Assistant Superintendent of Police Joseph Abednego Atsha, the investigator in the trial of Michael Nyinaku, CEO of defunct Beige Bank, says two broad transactions were carried out on the instructions of Mr Nyinaku.
He said the first category was related to the sum of GHS320 million transferred from the Beige Bank to BCAM and subsequently into a suspicious First Africa Savings and Loans (FASL) account on the instructions of Nyinaku.
Nyinaku, who is facing the charges of stealing GH¢340 million allegedly belonging to depositors and money laundering, has denied the charges.
The court earlier admitted him to bail in the sum of GH¢342 million with two sureties, who are public servants earning not less than GH¢2,000.00.
It further directed the accused to deposit his passport with the Court’s Registry.
The witness said the second category was related to the sum of GHS21million, which was transferred from the suspicious account to 10 different companies owned by the Nyinaku and two individuals namely, Nana Afia Evelyn Kyei and Godwin Nordjo.
The witness, in a cross-examination by Counsel for Nyinaku, told the Court that the transfers to the companies and individuals were initiated by internal Memos from the Finance Department of the Beige Bank and was approved by Mr Nyinaku.
The Counsel for the accuse prayed the Court for an order to enable the witness to submit the documents stated below to counsel for the accused
These are the internal memos and approvals that support the debit and credit in respect of the GHS320 million between the Beige Bank and BCAM.
The internal memos and approvals that support the transfer of funds from BCAM to FASL and the documents made available by the 10 companies and two individuals to the police to explain how the funds were utilized.
The witness further testified that about GHS 299 million remained in the suspicious FASL account, explaining that about GHS3million out of the GHS 21miilion was placed with Bidwest Microfinance Limited and GHS 80,000 transferred to Nana Afia Evelyn Kyei.
“Nana Kyei spent GHS 20,000 and the outstanding GHS 60,000 was frozen by the Receiver,” he added.
In respect of Mr Nordjo, the witness testified that he received GHS15,000 and used same to pay various people, who rendered services to the Beige Bank.
Asked why the second suspicious FASL account was opened, the witness said Madam Vanessa Atsu and Madam Susana Philips, who created the account informed the investigation team that the second FASL account was a transactional account to enable BCAM make placements with FASL.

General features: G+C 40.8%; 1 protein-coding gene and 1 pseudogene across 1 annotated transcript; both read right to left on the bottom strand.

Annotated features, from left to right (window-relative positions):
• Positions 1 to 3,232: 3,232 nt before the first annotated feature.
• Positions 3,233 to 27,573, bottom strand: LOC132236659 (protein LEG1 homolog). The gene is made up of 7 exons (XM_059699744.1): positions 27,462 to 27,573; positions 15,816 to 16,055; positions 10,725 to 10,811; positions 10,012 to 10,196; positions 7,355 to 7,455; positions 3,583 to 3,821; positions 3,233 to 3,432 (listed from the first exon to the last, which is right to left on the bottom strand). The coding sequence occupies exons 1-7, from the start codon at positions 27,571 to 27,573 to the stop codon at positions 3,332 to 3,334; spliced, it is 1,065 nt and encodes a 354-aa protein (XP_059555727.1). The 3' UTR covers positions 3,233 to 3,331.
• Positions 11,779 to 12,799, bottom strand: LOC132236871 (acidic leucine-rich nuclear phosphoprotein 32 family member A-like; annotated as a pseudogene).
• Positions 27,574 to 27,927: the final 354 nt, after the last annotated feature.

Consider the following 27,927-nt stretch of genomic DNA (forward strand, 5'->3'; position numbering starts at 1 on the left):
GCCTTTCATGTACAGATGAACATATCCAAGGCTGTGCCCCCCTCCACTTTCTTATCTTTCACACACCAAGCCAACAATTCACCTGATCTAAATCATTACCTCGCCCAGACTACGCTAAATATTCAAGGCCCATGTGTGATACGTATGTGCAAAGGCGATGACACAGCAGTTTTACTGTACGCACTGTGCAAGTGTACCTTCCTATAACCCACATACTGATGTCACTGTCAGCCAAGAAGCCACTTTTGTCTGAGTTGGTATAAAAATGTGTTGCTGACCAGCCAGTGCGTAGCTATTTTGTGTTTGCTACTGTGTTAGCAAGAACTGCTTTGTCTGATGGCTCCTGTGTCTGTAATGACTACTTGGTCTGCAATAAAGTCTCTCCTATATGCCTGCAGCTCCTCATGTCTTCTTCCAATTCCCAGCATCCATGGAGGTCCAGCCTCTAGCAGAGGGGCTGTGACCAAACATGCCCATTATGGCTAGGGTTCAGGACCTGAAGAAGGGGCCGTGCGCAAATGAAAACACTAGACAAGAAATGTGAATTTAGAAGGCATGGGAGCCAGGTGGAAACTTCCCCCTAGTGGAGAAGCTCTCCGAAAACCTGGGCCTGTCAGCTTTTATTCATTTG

He further admitted that his team was informed that the second account was opened after the Beige Group acquired majority shareholding in FASL.
ASP Atsha indicated that the Know Your Customer procedures for opening the 2nd account were duly followed.
He said Madam Atsu and Madam Philips informed his team that the CEO of the Beige Group authorized the opening of the 2nd FASL account after the Group acquired majority shareholding in the FASL.
The Counsel referred the witness to the charge sheet and enquired whether he conducted investigations on the understated allegations levelled against the accused person that he siphoned the sum of GHS 500,000 of customer funds to Sadat Car Accessories, siphoned the sum of GHS 500,000 of customers funds to his Stanbic Bank account and paid the sum of GHS 300,000 of customers funds to himself.
Other allegations are that the accused person siphoned the sum of GHS1million and 6.5 million of customers funds to Mr. Oteng and laundered GHS 23,610,202.31 and GHS 425,026,007.90 to BCAM.
The witness said in relation to the sum of GHS 500,000 to Sadat Car accessories, the accused person furnished him with documents showing the purpose for which the transfer was made.
“I was not asked to conduct investigations on the GHS 500,000 to Stanbic Bank, GHS 300,000 and the laundered funds of GHS 23,610,202.31 and GHS 425,026,007.90,” he added.
He said per his investigations, it was revealed that one Fred took personal loans from Mr. Oteng, who was his friend and charged it against the shareholder’s account.
The loan was repaid to Mr. Oteng by the Beige Bank on behalf of the accused person.
He said the repayment of the loan by the Beige Bank was on the instruction of the Nyinaku.
The Counsel suggested to the witness that the Beige Bank, after paying the loan acknowledged in its books that Nyinaku, who was a shareholder of the Bank was indebted to the Bank to the tune of the amount paid to Mr. Oteng. The witness answered in the affirmative.
The Court adjourned the matter to October for continuation.
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